The bagpipe shown here is mouth blown and has a conical bored chanter equipped with a double-reed and three cylindrical bored drones equipped with single-reeds. This bagpipe is called "Great Highland Bagpipe" (Piob mhor, Cornemuse écossaise, Biniou braz). The chanter has a scale range of g¹a¹-a². Absolute pitch is circa +120 cent above the standard pitch, which results in a tuning pitch of circa a¹ = 472 Hz. The "bass drone" is tuned on the tone A, the two "tenor drones" are tuned on the tone a⁰. This drone configuration is the most conspicuous and most peculiar characteristic of this kind of the bagpipe, because normally the bagpipes only have one drone for each drone tone. A second chanter exists for this bagpipe. This chanter has an absolute pitch circa +100 cent above the standard pitch, which results in a tunig pitch of circa a¹ = 466 Hz. This is equal to the tone b♭¹, if equal temperament and the standard pitch are used. Tones b♭¹, d♯² and g♯² are problematically on both chanters. Less this isn't a problem of these tones itself. Problem is caused by very sharp dissonances (minor second, tritone, major seventh; plus one octave each) those are created through addition of these tones with tones of two tenor drones, which hardly goes well together with the tonal characteristic of this very loud kind of the bagpipe.

Wooden parts of the instrument shown above are made of blackwood. The chanter is made of a special plastic (polypenco®). Mounts are made of imitation ivory (synthetic ivory replacement, art ivory). The drones have nickel-slides. The bag is made of cowhide and has a cover made of cord. The drones are equipped with plastic reeds. Both chanters are equipped with a "natural reed" (reed made of the reed "arundo donax").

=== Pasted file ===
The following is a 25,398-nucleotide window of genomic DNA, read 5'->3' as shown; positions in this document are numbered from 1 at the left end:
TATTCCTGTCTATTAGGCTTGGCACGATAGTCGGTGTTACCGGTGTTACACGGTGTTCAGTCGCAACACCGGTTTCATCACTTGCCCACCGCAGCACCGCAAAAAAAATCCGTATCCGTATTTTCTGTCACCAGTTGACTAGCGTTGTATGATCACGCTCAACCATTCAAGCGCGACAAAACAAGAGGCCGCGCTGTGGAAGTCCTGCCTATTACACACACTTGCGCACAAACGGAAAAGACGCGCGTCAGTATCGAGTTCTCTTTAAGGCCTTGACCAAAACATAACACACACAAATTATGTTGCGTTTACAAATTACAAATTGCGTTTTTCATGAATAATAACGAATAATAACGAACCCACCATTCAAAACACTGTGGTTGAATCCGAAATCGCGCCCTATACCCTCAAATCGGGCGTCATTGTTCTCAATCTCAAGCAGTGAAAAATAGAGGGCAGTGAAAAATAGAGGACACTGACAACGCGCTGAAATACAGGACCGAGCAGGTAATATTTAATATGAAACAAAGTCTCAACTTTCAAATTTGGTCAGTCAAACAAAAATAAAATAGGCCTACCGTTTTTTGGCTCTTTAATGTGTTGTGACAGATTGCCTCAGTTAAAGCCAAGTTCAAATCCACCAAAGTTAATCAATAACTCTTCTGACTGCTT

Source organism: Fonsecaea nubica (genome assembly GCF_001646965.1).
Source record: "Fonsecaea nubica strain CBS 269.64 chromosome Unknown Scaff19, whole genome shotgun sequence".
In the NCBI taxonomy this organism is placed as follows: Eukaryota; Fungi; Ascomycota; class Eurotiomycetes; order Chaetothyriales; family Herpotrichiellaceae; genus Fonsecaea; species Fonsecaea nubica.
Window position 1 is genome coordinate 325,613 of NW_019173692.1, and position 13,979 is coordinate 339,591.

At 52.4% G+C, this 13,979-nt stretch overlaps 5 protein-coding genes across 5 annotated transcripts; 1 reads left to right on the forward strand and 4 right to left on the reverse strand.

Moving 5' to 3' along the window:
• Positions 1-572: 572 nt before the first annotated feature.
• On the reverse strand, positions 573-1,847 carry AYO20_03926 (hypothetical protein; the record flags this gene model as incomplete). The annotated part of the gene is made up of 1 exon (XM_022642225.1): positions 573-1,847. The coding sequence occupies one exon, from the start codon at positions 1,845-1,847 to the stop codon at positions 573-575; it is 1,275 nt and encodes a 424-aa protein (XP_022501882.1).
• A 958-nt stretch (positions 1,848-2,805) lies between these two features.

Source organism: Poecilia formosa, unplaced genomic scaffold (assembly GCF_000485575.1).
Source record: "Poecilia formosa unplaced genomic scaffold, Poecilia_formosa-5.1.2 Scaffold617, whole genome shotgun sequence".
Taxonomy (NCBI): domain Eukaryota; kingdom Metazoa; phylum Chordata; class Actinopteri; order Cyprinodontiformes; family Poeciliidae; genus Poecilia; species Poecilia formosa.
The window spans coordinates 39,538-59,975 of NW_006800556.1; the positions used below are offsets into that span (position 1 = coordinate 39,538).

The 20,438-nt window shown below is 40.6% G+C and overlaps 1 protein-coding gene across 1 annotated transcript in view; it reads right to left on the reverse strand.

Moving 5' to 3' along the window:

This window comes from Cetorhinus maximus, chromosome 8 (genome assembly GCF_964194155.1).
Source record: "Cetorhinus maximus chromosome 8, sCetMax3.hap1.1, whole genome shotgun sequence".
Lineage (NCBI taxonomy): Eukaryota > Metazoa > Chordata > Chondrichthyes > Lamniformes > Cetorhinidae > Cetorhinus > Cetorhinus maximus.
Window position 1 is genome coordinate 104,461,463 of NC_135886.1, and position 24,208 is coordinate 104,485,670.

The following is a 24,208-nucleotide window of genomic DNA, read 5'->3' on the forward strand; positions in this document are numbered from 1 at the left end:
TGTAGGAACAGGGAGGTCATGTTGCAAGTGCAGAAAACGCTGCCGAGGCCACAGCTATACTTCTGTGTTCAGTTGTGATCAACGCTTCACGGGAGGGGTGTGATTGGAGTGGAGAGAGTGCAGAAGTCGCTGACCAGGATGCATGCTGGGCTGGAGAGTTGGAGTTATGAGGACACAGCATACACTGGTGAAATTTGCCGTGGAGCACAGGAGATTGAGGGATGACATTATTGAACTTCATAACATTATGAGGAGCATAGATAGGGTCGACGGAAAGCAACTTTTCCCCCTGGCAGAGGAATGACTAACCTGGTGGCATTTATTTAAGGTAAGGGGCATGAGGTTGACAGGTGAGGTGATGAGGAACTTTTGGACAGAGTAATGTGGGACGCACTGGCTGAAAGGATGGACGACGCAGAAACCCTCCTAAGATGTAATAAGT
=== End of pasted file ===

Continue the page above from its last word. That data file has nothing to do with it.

Absolute pitch of the Great Highland Bagpipe (GHB) has gone higher and higher in the course of time. This can be seen in notation for the GHB too, because the GHB is traditionally notated in a still today. Only nine tones are used on the GHB especially in sphere of the military influenced music. These nine tones result in a Mixolydian scale in reference to drone tones. Many musicians think that's a part of tradition of the GHB and therefore any other tones should be played on it. Special names exist for these nine tones. Today these special names are extended to additional tones. Special names are shown in table left. Additional tones are written into gray cells. Limitation to these nine tones also influences notation of "traditional" Scottish GHB music. All this tunes have to be notated with two sharps, but these accidentals are often omitted. If somebody gets such sheets of music and he doesn't now anything about this bad habit, he will hear a very strange and wrong result trying to play this tune. Limitation to these nine tones may be useful in sphere of military influenced music (Pipes & Drums, Pipeband), because additional tones can't usefully produce with each reed-chanter-combination and these tones aren't 100% stable in every case. Limitation to these nine tones isn't useful in most other cases! The GHBs are used for traditional Breton music on those at least additional tones minor third (C natural) and minor sixt (F natural) can be played. It may be a disadvantage that some of "traditional" grace notes can't be played on a more or less chromatic playable chanter, but these chanters offer other possibilities for graces.